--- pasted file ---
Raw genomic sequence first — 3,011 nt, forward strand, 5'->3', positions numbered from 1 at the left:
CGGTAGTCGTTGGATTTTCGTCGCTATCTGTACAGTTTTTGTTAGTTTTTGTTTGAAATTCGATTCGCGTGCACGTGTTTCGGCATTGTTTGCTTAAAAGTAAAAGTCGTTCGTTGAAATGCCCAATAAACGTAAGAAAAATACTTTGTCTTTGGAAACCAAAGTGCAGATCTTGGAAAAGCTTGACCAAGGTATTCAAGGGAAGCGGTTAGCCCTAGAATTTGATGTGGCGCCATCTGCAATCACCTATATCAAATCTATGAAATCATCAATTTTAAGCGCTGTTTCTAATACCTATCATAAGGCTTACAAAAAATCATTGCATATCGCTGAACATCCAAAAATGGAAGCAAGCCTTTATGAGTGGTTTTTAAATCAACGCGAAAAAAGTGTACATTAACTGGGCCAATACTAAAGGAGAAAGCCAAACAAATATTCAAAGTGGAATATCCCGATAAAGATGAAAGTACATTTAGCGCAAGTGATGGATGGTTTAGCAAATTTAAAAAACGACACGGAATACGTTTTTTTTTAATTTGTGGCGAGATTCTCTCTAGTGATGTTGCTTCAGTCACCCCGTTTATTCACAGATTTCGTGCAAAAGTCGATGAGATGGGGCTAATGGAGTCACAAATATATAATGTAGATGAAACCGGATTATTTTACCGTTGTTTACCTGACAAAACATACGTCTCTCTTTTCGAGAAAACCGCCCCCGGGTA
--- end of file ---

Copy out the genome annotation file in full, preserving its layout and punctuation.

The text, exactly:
Raw genomic sequence first — 3,011 nt, forward strand, 5'->3', positions numbered from 1 at the left:
CGGTAGTCGTTGGATTTTCGTCGCTATCTGTACAGTTTTTGTTAGTTTTTGTTTGAAATTCGATTCGCGTGCACGTGTTTCGGCATTGTTTGCTTAAAAGTAAAAGTCGTTCGTTGAAATGCCCAATAAACGTAAGAAAAATACTTTGTCTTTGGAAACCAAAGTGCAGATCTTGGAAAAGCTTGACCAAGGTATTCAAGGGAAGCGGTTAGCCCTAGAATTTGATGTGGCGCCATCTGCAATCACCTATATCAAATCTATGAAATCATCAATTTTAAGCGCTGTTTCTAATACCTATCATAAGGCTTACAAAAAATCATTGCATATCGCTGAACATCCAAAAATGGAAGCAAGCCTTTATGAGTGGTTTTTAAATCAACGCGAAAAAAGTGTACATTAACTGGGCCAATACTAAAGGAGAAAGCCAAACAAATATTCAAAGTGGAATATCCCGATAAAGATGAAAGTACATTTAGCGCAAGTGATGGATGGTTTAGCAAATTTAAAAAACGACACGGAATACGTTTTTTTTTAATTTGTGGCGAGATTCTCTCTAGTGATGTTGCTTCAGTCACCCCGTTTATTCACAGATTTCGTGCAAAAGTCGATGAGATGGGGCTAATGGAGTCACAAATATATAATGTAGATGAAACCGGATTATTTTACCGTTGTTTACCTGACAAAACATACGTCTCTCTTTTCGAGAAAACCGCCCCCGGGTA